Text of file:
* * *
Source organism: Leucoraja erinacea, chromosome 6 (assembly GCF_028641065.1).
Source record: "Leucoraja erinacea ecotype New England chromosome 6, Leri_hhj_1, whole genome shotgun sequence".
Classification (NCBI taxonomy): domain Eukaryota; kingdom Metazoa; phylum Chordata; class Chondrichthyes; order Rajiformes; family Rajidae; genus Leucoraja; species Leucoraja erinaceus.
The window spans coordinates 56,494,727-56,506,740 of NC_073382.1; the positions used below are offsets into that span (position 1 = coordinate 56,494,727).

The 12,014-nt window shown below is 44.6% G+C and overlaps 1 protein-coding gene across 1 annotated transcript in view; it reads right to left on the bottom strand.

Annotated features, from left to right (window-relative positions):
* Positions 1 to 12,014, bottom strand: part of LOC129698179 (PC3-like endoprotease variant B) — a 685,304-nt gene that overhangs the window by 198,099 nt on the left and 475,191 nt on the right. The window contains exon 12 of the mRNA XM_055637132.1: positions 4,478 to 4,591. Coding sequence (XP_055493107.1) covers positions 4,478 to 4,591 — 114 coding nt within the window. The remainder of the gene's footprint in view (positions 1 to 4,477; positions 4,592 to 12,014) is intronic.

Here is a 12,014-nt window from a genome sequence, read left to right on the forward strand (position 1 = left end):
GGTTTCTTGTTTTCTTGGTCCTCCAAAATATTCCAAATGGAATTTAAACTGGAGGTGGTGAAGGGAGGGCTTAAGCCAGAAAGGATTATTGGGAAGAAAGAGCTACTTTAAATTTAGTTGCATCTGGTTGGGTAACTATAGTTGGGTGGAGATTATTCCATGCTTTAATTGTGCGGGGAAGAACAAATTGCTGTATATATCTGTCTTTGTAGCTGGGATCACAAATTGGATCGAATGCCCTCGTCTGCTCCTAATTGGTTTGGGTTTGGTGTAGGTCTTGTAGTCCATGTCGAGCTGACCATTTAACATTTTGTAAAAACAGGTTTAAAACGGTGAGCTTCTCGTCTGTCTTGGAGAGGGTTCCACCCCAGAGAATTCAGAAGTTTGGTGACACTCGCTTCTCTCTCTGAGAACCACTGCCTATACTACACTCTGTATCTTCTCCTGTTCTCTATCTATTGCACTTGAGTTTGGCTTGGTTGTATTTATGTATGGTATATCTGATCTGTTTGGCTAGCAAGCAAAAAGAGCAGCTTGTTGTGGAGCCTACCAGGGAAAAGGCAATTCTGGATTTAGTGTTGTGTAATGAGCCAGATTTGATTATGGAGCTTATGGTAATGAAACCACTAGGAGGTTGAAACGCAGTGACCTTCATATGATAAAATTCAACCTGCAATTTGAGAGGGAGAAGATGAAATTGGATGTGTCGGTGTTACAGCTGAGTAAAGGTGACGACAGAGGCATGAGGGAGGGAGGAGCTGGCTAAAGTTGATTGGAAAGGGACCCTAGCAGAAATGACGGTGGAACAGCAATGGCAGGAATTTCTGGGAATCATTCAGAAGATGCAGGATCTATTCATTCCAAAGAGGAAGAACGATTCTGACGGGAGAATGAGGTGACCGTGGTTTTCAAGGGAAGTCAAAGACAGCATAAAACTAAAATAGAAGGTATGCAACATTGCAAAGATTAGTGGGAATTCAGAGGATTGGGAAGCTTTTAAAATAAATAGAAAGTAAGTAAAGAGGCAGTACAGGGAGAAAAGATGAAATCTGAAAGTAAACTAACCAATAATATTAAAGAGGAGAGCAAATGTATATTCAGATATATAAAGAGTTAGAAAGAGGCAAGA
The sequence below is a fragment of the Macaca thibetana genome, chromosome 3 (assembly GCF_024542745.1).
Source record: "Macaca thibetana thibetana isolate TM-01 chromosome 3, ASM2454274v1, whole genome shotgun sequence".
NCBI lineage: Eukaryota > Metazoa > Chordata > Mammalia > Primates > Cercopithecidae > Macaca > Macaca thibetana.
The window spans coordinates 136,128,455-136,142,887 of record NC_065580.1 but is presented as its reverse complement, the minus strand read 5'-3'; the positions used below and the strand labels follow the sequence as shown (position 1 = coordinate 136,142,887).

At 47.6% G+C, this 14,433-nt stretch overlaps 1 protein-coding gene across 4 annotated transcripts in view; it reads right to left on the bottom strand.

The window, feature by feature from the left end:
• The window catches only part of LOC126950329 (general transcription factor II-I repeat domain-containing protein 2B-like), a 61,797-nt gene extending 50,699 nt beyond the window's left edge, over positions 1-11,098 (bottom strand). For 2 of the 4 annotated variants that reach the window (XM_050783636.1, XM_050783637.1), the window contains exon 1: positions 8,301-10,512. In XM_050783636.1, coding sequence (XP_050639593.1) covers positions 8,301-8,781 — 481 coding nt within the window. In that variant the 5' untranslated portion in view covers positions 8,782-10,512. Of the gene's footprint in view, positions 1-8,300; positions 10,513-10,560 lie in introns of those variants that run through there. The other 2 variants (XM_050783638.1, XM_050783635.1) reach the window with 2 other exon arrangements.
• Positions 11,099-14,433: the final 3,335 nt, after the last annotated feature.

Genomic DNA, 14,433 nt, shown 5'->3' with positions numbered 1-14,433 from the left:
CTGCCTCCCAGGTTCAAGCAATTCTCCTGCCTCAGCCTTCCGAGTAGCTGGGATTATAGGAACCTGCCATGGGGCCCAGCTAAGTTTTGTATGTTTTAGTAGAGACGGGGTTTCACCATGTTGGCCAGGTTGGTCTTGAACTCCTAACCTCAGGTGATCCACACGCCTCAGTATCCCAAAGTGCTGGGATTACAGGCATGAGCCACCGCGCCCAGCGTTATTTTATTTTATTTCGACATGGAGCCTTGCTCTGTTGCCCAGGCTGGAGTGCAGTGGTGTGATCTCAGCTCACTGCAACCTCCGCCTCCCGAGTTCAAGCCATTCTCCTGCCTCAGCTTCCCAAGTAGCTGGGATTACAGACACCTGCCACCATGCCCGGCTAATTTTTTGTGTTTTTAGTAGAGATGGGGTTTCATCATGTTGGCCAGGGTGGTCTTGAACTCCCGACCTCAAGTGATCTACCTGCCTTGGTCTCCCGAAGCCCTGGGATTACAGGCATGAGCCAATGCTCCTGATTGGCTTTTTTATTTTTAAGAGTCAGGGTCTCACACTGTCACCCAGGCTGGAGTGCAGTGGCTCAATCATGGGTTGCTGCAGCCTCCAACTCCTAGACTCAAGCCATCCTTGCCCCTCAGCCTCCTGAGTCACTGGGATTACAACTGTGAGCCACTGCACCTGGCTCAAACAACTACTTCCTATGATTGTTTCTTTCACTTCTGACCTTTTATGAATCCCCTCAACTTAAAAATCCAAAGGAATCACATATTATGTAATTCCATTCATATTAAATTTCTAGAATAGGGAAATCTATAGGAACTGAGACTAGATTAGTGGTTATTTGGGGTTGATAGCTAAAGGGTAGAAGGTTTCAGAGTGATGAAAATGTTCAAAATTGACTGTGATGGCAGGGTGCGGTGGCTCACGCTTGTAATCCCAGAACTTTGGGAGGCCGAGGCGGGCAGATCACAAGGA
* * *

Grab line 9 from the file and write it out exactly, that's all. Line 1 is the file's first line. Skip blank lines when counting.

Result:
GGTTTCTTGTTTTCTTGGTCCTCCAAAATATTCCAAATGGAATTTAAACTGGAGGTGGTGAAGGGAGGGCTTAAGCCAGAAAGGATTATTGGGAAGAAAGAGCTACTTTAAATTTAGTTGCATCTGGTTGGGTAACTATAGTTGGGTGGAGATTATTCCATGCTTTAATTGTGCGGGGAAGAACAAATTGCTGTATATATCTGTCTTTGTAGCTGGGATCACAAATTGGATCGAATGCCCTCGTCTGCTCCTAATTGGTTTGGGTTTGGTGTAGGTCTTGTAGTCCATGTCGAGCTGACCATTTAACATTTTGTAAAAACAGGTTTAAAACGGTGAGCTTCTCGTCTGTCTTGGAGAGGGTTCCACCCCAGAGAATTCAGAAGTTTGGTGACACTCGCTTCTCTCTCTGAGAACCACTGCCTATACTACACTCTGTATCTTCTCCTGTTCTCTATCTATTGCACTTGAGTTTGGCTTGGTTGTATTTATGTATGGTATATCTGATCTGTTTGGCTAGCAAGCAAAAAGAGCAGCTTGTTGTGGAGCCTACCAGGGAAAAGGCAATTCTGGATTTAGTGTTGTGTAATGAGCCAGATTTGATTATGGAGCTTATGGTAATGAAACCACTAGGAGGTTGAAACGCAGTGACCTTCATATGATAAAATTCAACCTGCAATTTGAGAGGGAGAAGATGAAATTGGATGTGTCGGTGTTACAGCTGAGTAAAGGTGACGACAGAGGCATGAGGGAGGGAGGAGCTGGCTAAAGTTGATTGGAAAGGGACCCTAGCAGAAATGACGGTGGAACAGCAATGGCAGGAATTTCTGGGAATCATTCAGAAGATGCAGGATCTATTCATTCCAAAGAGGAAGAACGATTCTGACGGGAGAATGAGGTGACCGTGGTTTTCAAGGGAAGTCAAAGACAGCATAAAACTAAAATAGAAGGTATGCAACATTGCAAAGATTAGTGGGAATTCAGAGGATTGGGAAGCTTTTAAAATAAATAGAAAGTAAGTAAAGAGGCAGTACAGGGAGAAAAGATGAAATCTGAAAGTAAACTAACCAATAATATTAAAGAGGAGAGCAAATGTATATTCAGATATATAAAGAGTTAGAAAGAGGCAAGA